On the instructions of the Abe Cabinet, a panel of experts has started discussing a proposal to establish the headquarters for Japan’s policy efforts to deal with diplomatic and security challenges.
The headquarters envisioned by Prime Minister Shinzo Abe is the Japanese version of the U.S. National Security Council.
Given the harsher diplomatic and security environments surrounding Japan, we understand Abe’s desire to enhance the government’s ability to effectively respond to the tough challenges facing the nation.
Abe, however, embarked on an initiative to create an NSC six years ago during his first tenure as prime minister. He failed to carry it through. The question is whether he has learned the bitter lessons needed to build up a truly effective system that can play such a role.
Confusingly, the government already has the Security Council of Japan, comprising nine Cabinet members, including the prime minister. The council’s job is to discuss important issues related to national defense.
In 2007, the first Abe administration submitted to the Diet a bill to reorganize this council into an NSC. The bill was also intended to establish a system for frequent meetings among only the prime minister, the foreign minister, the defense minister and the chief Cabinet secretary to work out integrated policy responses to diplomatic and security challenges.
However, the bill can only be described as a seriously flawed blueprint based on half-baked ideas.
It seems unnecessary to go through the trouble of enacting legislation to create a new organization only to hold frequent meetings among the four Cabinet members. Abe’s successor, Yasuo Fukuda, dropped the plan and abandoned the bill.
Probably because of the debacle six years ago, Abe is now stressing the importance of intelligence gathering.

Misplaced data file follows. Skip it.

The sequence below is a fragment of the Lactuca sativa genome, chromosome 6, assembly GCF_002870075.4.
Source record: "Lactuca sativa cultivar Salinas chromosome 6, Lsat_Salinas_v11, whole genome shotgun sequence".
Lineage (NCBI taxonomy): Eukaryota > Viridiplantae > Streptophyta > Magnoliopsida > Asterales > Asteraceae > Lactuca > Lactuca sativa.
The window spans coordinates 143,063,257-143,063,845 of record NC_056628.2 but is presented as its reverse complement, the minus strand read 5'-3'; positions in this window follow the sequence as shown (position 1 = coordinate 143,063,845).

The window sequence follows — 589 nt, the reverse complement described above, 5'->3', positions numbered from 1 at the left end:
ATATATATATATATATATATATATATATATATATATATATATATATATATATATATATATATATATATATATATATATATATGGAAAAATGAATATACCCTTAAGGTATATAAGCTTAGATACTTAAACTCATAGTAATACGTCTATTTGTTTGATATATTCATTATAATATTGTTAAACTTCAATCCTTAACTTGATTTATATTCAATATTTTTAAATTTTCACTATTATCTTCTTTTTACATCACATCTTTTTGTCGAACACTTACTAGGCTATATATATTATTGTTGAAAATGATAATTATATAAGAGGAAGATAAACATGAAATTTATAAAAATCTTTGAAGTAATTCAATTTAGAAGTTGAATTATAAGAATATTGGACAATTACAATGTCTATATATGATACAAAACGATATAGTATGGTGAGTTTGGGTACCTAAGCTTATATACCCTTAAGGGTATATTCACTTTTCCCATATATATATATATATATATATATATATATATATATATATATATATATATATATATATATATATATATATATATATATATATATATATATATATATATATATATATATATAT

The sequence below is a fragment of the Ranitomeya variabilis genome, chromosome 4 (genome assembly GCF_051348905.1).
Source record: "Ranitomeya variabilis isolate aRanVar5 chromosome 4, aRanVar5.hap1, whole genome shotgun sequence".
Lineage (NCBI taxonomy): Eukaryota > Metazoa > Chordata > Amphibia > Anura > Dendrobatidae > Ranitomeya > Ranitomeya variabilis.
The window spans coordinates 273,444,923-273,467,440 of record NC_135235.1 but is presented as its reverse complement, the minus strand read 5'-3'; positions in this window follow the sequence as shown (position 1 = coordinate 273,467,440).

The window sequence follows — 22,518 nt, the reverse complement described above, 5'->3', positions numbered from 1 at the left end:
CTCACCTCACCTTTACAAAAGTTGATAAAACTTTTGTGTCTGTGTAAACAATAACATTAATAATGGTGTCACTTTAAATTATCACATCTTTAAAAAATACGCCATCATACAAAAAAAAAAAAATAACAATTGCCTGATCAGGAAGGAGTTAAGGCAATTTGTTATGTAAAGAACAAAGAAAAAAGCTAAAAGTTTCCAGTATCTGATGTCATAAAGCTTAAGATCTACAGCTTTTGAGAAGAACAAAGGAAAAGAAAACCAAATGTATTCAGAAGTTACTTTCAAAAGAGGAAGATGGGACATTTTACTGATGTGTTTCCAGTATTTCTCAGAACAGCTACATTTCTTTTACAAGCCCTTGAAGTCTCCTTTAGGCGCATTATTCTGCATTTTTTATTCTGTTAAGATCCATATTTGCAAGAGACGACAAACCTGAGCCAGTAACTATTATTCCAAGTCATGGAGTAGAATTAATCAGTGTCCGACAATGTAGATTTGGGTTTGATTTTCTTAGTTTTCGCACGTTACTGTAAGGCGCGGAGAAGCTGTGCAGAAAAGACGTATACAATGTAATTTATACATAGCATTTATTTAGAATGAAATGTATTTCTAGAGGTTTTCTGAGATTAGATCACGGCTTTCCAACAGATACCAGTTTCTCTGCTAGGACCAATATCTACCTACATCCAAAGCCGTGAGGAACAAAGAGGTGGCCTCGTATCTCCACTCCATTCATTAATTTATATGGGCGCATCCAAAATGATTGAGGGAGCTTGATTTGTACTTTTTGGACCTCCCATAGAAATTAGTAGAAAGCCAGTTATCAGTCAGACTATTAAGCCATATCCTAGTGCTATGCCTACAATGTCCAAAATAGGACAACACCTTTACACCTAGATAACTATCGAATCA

“There is no agency that gathers and analyzes information obtained by different departments of the government and presents the results to the prime minister and the chief Cabinet secretary,” Abe recently said. Japan’s ability to analyze information collected by various government organizations in an integrated manner may be inferior to that of other major countries, he said. In short, Abe intends to use the NSC to put together and analyze various information gleaned by the Foreign Ministry, the Defense Ministry, the National Police Agency and other bodies.
Indeed, the government’s ability to acquire, evaluate and interpret sensitive information needs to be enhanced. This problem has been brought to the fore by recent developments concerning North Korea’s nuclear arms program and the hostage crisis in Algeria.
But that cannot be achieved simply by creating a new organization. What is vital is developing a pool of highly skilled specialists in the field.
Intelligence gathering in other countries requires deployments of experts with a good command of the local language who can blend into their surroundings. If the envisioned NSC is to analyze such intelligence, effective measures must be taken to ensure the council will be staffed by people skilled at these tasks and who are free from the interests of ministries and agencies.
Efforts to bolster the government’s ability to collect and analyze intelligence inevitably raise the question of maintaining secrecy and confidentiality. No country is willing to provide sensitive information to another country that cannot keep secrets. If, however, the government stresses the importance of preserving state secrets without making serious efforts for information disclosure, it will make the public suspect that the government is only trying to cover up inconvenient truths.
Information is similar to a sharp knife.
An organization that uses it could be either good or bad for public interests depending on the way it operates. Abe should talk more clearly about his vision for the NSC.
--The Asahi Shimbun, Feb. 17
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